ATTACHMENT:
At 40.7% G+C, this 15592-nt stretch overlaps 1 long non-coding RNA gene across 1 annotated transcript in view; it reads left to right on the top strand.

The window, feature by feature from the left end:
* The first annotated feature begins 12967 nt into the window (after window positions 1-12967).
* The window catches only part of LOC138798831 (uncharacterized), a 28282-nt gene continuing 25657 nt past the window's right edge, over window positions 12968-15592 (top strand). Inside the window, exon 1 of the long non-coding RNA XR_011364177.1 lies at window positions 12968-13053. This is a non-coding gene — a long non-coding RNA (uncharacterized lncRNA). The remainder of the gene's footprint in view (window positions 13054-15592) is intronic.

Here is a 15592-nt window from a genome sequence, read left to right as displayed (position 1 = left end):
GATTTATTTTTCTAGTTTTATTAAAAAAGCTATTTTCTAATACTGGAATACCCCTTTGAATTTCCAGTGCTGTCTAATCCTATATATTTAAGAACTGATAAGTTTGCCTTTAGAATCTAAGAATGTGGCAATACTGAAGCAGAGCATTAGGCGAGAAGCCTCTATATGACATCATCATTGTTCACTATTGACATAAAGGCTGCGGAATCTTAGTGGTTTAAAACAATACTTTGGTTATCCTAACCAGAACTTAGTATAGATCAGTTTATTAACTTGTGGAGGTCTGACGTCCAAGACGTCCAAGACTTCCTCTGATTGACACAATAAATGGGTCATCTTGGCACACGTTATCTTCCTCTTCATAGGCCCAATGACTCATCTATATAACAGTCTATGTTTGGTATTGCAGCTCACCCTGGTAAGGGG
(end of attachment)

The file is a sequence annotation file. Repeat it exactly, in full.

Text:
At 40.7% G+C, this 15592-nt stretch overlaps 1 long non-coding RNA gene across 1 annotated transcript in view; it reads left to right on the top strand.

The window, feature by feature from the left end:
* The first annotated feature begins 12967 nt into the window (after window positions 1-12967).
* The window catches only part of LOC138798831 (uncharacterized), a 28282-nt gene continuing 25657 nt past the window's right edge, over window positions 12968-15592 (top strand). Inside the window, exon 1 of the long non-coding RNA XR_011364177.1 lies at window positions 12968-13053. This is a non-coding gene — a long non-coding RNA (uncharacterized lncRNA). The remainder of the gene's footprint in view (window positions 13054-15592) is intronic.

Here is a 15592-nt window from a genome sequence, read left to right as displayed (position 1 = left end):
GATTTATTTTTCTAGTTTTATTAAAAAAGCTATTTTCTAATACTGGAATACCCCTTTGAATTTCCAGTGCTGTCTAATCCTATATATTTAAGAACTGATAAGTTTGCCTTTAGAATCTAAGAATGTGGCAATACTGAAGCAGAGCATTAGGCGAGAAGCCTCTATATGACATCATCATTGTTCACTATTGACATAAAGGCTGCGGAATCTTAGTGGTTTAAAACAATACTTTGGTTATCCTAACCAGAACTTAGTATAGATCAGTTTATTAACTTGTGGAGGTCTGACGTCCAAGACGTCCAAGACTTCCTCTGATTGACACAATAAATGGGTCATCTTGGCACACGTTATCTTCCTCTTCATAGGCCCAATGACTCATCTATATAACAGTCTATGTTTGGTATTGCAGCTCACCCTGGTAAGGGG